I started writing when I was in junior high, mostly fiction and poetry, but even then I wrote short plays. The town I grew up in, Trussville, Ala., had a library with a dedicated staff who did the very best they could with what they had. But they never had enough. I was never without books to read as a child, but when I graduated to adult reading, the pickings were slimmer. There was a great demand for Harlequin romances at our library, and the staff dutifully catered to that demand with stack after stack of paperback Harlequins. But when it came to Literature-with-a-capital-"L" the demand was, perhaps, not as strong. So while the selection was respectable enough, it wasn't exactly comprehensive.
I would be lying if I said that I read every book in the Trussville library because I did skip all the Harlequin romances, but I would say I made a substantial dent in the literature section. I read books in junior high the way some people drinkobsessively, one book after another. I read to learn about the world outside Trussville, and I read because reading made me feel more like myself. I don't know how else to put it. I simply felt more real the more I escaped into other worlds because in those other worlds I would sometimes glimpse characters, or even just gestures of characters, that reminded me of who I thought I was.
I did not, however, read with much discretion. Once I found an author I liked, I read every one of his or her books all in a row. I read Winter of Our Discontent, for example, and then every other John Steinbeck novel all the way through The Wayward Bus. I did the same with plays. I read Major Barbara and then I read every single George Bernard Shaw play. Then I read Tennessee Williams. Then I read Shaw again because I really loved reading plays, I discovered, but there weren't any other playwrights on the shelf besides Williams, Shaw and Shakespeare, and Shakespeare was too hard. Shaw I loved, though. Shaw I devoured. I honestly had no idea what he was getting at a lot of the time, but I knew he was getting at something. And I knew whatever it was was a lot bigger than whatever it was Williams was getting at. And that was what mattered to me. It wasn't Shaw's style or his wit that appealed to me most; it was his willingness to engage in a pertinent dialogue with his audience and to go out on a limb and posit an opinion. It was his willingness to write topical plays that unabashedly argued for change that drew me to him.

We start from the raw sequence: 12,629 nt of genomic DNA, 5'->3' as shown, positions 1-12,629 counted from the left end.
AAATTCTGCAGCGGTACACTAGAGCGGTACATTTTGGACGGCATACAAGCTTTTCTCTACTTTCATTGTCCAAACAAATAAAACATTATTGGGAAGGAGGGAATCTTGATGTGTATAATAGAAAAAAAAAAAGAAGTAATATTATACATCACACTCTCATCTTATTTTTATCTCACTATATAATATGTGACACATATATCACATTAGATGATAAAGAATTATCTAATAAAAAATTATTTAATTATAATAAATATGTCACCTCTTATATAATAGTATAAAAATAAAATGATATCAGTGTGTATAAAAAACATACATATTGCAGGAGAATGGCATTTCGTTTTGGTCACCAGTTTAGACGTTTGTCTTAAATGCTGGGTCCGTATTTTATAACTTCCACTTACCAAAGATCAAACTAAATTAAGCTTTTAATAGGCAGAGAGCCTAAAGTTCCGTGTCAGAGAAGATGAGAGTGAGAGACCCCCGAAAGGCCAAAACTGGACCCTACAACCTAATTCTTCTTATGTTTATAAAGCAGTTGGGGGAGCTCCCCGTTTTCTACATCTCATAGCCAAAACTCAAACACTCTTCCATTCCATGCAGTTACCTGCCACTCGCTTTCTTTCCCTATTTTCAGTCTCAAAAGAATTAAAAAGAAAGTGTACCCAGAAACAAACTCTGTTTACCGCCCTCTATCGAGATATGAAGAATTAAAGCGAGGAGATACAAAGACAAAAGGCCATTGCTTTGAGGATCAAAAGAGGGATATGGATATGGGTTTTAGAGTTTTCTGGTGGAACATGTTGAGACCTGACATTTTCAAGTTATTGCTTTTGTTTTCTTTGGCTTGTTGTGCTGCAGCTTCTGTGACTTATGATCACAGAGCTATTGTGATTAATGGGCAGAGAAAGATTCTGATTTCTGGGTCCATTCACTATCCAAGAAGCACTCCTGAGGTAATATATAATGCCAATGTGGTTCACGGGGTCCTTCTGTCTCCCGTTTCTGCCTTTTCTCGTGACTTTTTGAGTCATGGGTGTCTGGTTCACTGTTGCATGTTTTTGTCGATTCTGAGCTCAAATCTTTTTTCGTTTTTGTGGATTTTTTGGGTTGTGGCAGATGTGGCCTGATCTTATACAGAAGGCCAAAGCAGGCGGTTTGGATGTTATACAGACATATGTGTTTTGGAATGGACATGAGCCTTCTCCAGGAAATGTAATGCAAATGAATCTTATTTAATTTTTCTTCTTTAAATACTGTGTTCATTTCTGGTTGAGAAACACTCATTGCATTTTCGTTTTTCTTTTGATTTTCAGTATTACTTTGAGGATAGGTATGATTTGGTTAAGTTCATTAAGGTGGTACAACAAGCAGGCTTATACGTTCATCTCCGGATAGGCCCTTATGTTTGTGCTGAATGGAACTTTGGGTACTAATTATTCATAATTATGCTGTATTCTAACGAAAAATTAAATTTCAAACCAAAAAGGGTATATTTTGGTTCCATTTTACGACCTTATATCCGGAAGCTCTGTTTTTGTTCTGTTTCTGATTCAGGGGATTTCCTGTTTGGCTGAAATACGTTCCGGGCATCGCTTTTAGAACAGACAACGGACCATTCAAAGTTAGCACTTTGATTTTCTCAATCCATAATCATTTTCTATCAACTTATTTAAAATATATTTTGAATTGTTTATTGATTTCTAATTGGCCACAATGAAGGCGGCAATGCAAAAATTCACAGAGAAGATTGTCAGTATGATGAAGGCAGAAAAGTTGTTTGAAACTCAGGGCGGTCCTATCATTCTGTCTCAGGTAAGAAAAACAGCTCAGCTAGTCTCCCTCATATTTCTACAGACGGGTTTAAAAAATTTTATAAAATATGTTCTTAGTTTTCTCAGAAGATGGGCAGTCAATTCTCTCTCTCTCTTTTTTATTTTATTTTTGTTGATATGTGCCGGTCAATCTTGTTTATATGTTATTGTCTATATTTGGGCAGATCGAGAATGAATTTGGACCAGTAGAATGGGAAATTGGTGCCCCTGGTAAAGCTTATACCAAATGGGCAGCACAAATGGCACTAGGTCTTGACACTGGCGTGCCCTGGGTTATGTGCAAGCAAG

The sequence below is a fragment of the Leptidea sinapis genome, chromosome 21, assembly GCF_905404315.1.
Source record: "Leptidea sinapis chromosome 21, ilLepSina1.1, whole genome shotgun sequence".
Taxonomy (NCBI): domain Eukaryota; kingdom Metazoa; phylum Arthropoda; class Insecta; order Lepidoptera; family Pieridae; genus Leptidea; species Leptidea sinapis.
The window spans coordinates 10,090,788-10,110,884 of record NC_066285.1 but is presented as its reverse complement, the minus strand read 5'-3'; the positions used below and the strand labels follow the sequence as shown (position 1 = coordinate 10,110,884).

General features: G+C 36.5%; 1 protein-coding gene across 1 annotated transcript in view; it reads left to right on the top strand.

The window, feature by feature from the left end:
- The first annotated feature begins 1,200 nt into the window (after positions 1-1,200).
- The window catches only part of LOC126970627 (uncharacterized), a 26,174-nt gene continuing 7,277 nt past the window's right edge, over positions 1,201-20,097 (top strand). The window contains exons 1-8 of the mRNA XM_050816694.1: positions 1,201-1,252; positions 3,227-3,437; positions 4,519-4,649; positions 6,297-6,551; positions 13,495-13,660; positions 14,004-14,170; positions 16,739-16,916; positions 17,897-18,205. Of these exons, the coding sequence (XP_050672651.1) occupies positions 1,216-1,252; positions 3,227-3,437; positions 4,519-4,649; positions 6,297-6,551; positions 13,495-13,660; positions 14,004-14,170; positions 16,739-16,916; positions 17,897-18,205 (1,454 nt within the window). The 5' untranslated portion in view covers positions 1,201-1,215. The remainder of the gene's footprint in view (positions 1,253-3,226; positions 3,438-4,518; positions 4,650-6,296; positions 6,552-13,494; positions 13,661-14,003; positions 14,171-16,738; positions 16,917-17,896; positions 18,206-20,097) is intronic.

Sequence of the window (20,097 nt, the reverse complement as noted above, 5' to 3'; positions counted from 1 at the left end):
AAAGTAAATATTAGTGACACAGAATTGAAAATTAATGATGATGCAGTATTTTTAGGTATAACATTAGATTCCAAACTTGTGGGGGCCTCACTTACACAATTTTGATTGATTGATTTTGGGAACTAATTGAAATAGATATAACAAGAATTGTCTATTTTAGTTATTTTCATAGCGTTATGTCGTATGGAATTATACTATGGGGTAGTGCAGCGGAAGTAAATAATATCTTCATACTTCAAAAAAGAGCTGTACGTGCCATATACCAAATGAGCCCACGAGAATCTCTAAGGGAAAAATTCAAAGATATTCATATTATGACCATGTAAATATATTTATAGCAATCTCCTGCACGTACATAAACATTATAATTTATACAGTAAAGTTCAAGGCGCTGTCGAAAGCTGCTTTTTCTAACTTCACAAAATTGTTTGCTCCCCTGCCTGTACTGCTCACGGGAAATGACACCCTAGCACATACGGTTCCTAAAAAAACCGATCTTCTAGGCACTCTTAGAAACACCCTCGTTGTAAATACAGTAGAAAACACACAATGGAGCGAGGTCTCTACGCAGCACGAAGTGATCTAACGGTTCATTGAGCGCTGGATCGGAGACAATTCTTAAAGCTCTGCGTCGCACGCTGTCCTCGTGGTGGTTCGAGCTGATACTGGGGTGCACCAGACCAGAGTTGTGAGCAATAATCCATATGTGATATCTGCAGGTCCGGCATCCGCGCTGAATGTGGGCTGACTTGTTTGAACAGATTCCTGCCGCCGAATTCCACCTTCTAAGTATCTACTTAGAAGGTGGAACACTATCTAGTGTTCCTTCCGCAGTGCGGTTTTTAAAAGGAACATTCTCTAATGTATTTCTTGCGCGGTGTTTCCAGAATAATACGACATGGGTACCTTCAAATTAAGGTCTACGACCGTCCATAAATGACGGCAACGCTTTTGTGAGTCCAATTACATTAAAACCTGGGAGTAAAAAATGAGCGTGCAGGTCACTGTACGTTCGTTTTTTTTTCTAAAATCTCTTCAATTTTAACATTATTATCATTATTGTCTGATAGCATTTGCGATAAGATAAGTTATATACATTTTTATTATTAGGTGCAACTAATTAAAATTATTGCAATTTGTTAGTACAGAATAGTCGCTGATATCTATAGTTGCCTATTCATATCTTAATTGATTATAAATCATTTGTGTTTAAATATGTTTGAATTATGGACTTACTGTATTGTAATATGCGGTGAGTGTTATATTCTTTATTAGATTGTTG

I don't want to paint myself as some sort of barefoot prodigy, walking the red-clay trails of Alabama with Man and Superman in one hand and a dead squirrel in the other. I went to a school with four walls and a roof (for three years I went to school in a trailer, but that's another story). But I do think that the writers I encountered haphazardly as a kid had a profound impact on me and on my writing, even today. Sometimes I wish I had had more plays to choose from growing up, but other times I'm happy that my sensibilities were formed the way they were. It turns out the ideas I formed as a teenager have served me pretty well as an adult. I want to write plays thatno matter how they're dressedengage my audiences in a pertinent, complicated, extended dialogue. I want to write something that some kid in Trussville, Ala., might pick up some day and read and think, "Hmm. How about that?"
I'm happy to report that the Trussville library has added a new addition and is now twice its former size. They've also expanded their collection to include a play by me. I couldn't be happier.